Jay Samit, a leading Hollywood media executive, author of the book Disrupt You , and one of my favourite TED speakers, draws the distinction between fear of failing and fear of failure.
Fear of failing, he explained, means giving up; whereas fear of failure is more about learning how it won’t work. Failing is worse because it means you give up. Failure means you have found a way that something didn’t work, and you’ll continue to seek new ways.
It seems we live in a time of extreme scrutiny and judgment. Just ask people how much they care about how many “likes” they get on social media. If someone writes a critical comment about us online, we can be devastated. Perhaps we see what other people do on their social media sites and think we can’t compete with them, so why try? The reality is that most people post only the very best aspects of their lives online. If we try to compete with that, we’re setting ourselves up for failure.
Don’t let the noise of others’ opinions drown out your own inner voice.
To determine if fear is holding you back from discovering areas you might otherwise want to explore, ask yourself exactly what you fear. Is it the process or the outcome? Do you not believe you’re capable of doing a particular task or job? Do you need more information to make a decision? What’s at stake if you make a decision?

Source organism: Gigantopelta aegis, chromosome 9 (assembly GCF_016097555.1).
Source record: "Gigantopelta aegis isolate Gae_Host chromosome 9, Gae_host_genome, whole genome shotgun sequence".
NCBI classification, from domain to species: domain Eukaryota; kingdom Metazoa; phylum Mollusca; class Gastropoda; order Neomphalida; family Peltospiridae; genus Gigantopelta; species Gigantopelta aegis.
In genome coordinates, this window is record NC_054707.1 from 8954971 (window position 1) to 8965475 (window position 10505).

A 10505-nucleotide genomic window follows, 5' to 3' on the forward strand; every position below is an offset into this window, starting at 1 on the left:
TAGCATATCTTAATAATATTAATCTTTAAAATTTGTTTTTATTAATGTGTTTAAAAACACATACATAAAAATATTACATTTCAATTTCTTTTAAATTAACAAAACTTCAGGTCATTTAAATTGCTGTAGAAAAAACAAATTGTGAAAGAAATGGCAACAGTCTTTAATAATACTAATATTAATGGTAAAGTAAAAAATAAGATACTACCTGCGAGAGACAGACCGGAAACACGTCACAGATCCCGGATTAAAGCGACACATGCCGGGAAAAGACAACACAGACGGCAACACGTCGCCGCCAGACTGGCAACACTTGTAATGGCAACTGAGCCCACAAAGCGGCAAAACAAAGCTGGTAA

If you’re considering writing a book, do you fear having it scrutinized or judged? What if you consider doing something but are told it’s risky or scary? Would you accept this input at face value or explore what you want to do anyway?
What if you tried something and failed? Do you think you would look bad from someone else’s viewpoint? Are you worried about being overwhelmed with too much to do? Or worried you’d be putting all your eggs into one basket?
Our fear of failure tends to grind off our enthusiasm for risk taking and for entrepreneurship. We should be more in touch with what we get from our failures.
Consider how you would deal with your answers to the questions above.
Perhaps once you answer them, whatever is holding you back will become clearer, and you can address solving that problem directly.
2. Franklin D. Roosevelt, Inaugural Address, March 4, 1933, as published in Samuel Rosenman, ed., The Public Papers of Franklin D. Roosevelt, Volume Two: The Year of Crisis, 1933 (New York: Random House, 1938), 11–16.3. Sally Helgesen – Women’s Leadership Coach, Author and Speaker [Internet]. Sally Helgesen. [cited 9 September 2020]. Available from: https://sallyhelgesen.com4. Samit J. Disrupt You! Master Personal Transformation, Seize Opportunity and Thrive in the Era of Endless Innovation. London: Bluebird; 2015.